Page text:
There is no doubt George Washington was a smart and talented man, but sometimes it takes real courage to push past all the other obstacles that brains and abilities alone will not help you conquer. You have a concept and a conviction that your ideas will help drive change, not just in the company you work for, but the entire industry and potentially the world. Use that passion to help bring others alongside you. It is a fearful thing to be innovative and to actively try to disrupt the status quo you have been working for during your entire professional life. It is not an easy thing to be an effective innovator, and no amount of thinking will be enough to get stakeholders and team members to rally behind you and help you see your concept take flight. Displacement occurs when something new comes along, and people will undoubtedly lose their jobs or be moved to another one if your concept is successful. Perhaps it will cause profits to slip for a period, or cause a shift in leadership as a result of what you are trying to do. There is no clean way to make a difference; it’s as if you are on a surf board in the ocean and either you ride the wave or you get buried in it. There are certainly ways to minimize chaos, but not entirely, which is why companies are not prone to being disruptive. However, it is still possible to be innovative, and companies have money like never before to support ventures from within. If you have the concept that will make the difference, the first step will be a courageous one. The real test will not be the value of your idea, but the conviction and courage to step out into the spotlight to get your concept in front of the right people, along with the gumption to follow through and see your concept fight its way against the opposition that will show itself along the way.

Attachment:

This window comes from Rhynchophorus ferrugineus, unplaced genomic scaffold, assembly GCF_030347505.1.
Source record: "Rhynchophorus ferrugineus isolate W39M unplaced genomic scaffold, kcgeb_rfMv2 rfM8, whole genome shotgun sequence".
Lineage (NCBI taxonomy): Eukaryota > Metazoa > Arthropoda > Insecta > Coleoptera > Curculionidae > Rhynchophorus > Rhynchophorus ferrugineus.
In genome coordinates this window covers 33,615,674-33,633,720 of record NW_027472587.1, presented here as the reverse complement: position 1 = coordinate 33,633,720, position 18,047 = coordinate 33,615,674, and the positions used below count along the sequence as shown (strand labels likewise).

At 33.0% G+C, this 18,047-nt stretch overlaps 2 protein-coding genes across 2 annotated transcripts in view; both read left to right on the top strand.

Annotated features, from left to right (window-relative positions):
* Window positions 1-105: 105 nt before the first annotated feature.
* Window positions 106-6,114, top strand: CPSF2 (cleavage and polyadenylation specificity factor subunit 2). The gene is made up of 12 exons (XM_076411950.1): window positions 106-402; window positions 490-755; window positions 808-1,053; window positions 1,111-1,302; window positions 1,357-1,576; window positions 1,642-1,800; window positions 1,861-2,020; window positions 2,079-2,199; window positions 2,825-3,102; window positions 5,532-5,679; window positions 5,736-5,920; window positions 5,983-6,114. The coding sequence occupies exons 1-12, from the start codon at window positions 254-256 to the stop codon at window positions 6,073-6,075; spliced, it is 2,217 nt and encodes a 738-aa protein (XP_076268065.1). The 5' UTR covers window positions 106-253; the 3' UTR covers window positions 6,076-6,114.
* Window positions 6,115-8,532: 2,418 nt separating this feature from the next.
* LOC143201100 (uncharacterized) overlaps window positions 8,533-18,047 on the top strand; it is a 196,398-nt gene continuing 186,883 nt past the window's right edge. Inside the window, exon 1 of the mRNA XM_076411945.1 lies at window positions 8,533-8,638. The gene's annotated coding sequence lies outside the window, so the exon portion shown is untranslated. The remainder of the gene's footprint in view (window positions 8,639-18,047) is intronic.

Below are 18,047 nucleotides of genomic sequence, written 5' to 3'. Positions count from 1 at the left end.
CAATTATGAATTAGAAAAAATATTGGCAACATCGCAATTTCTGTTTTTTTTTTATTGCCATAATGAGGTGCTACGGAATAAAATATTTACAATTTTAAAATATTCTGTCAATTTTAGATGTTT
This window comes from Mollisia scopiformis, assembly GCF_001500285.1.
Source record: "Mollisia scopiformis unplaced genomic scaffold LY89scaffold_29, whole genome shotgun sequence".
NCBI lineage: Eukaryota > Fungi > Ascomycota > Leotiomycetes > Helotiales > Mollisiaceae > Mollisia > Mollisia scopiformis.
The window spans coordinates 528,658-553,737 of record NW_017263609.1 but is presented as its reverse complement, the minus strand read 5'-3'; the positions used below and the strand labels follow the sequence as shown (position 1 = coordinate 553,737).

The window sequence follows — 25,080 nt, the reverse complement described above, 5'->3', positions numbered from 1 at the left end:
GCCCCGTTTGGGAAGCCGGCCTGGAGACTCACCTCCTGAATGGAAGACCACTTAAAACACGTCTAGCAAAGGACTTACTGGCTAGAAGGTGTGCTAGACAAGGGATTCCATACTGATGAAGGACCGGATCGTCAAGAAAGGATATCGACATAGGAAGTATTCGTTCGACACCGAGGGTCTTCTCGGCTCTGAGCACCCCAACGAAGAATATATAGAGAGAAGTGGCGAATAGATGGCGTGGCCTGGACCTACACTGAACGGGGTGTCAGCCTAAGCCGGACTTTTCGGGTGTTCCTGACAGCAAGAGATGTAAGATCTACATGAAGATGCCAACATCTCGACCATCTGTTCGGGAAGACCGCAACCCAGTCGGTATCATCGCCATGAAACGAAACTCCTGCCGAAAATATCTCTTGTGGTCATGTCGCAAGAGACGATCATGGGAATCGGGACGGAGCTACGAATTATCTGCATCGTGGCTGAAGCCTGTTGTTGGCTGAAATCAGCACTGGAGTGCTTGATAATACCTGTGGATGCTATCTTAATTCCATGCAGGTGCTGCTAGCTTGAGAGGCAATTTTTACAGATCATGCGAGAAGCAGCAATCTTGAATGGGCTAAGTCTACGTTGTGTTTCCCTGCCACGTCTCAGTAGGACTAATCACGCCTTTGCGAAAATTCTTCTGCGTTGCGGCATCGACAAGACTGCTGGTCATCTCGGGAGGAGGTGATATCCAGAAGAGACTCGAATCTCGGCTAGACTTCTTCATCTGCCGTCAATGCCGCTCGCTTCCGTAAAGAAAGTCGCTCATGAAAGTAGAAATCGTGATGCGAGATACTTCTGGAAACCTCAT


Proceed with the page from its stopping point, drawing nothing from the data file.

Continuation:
Steve Jobs – Design
Steve Jobs was a smart man, but also had a passion for well-designed products. He knew the value in building something that looked and worked a certain way and was not content simply building a faster or more efficient machine. He required it to have a certain kind of interaction and a specific kind of aesthetic look and feel before it was brought to market. Whether it was his ruthless nature making sure each detail was just right for his keynotes, or his highly scrutinized management style that focused on details to the nth degree before being released to the public, there is no denying his impact on the world of computing today. He believed that innovations should be beautiful, and not just practical. Though he is an innovator for a number of reasons, it is this one that I believe everyone should take note of. It is easy to get lost in the math of a concept, or the focus to just make it work. Focusing on the design, the look and feel, as well as the operation is something that can take your concept into a complete new category of competition and create something people will remember long past the point that the function is relevant.
Each of these individuals brought something to the table which helped them lead teams, make decisions and impact the world based on the roles they played along the way. For some, it was deciding to see things differently and be ok with not everyone understanding what it was they were trying to share. For others, it was standing by their commitment and conviction regardless of what might happen down the road. For a handful, it was in knowing they had gold in their hands, and that people would eventually come to see it, even if there were numerous road blocks in their way at the time. There is no one single combination of skills that will make someone a better innovator, but, having an idea and building the belief that you have a unique set of skills to bring it to life is the universal starting point. Too many ideas fall by the wayside because someone does not believe in themselves to the same level of belief they have in the idea and so they let it die out of fear.
It could be that the idea in its current form is not enough to get the concept going, so it will take perseverance and belief that it will evolve into something great. That can be the difference between having an idea and having an impact on the world around you. In the corporate space, it will take a lot of things to be successful at bringing about big changes, but you are not more or less qualified than anyone else with ideas and a desire to act on it. People from all walks of life have been or have not been successful at driving concepts into creation. It is the hard work and difficulty you will face that you have to be willing to work past and be prepared for.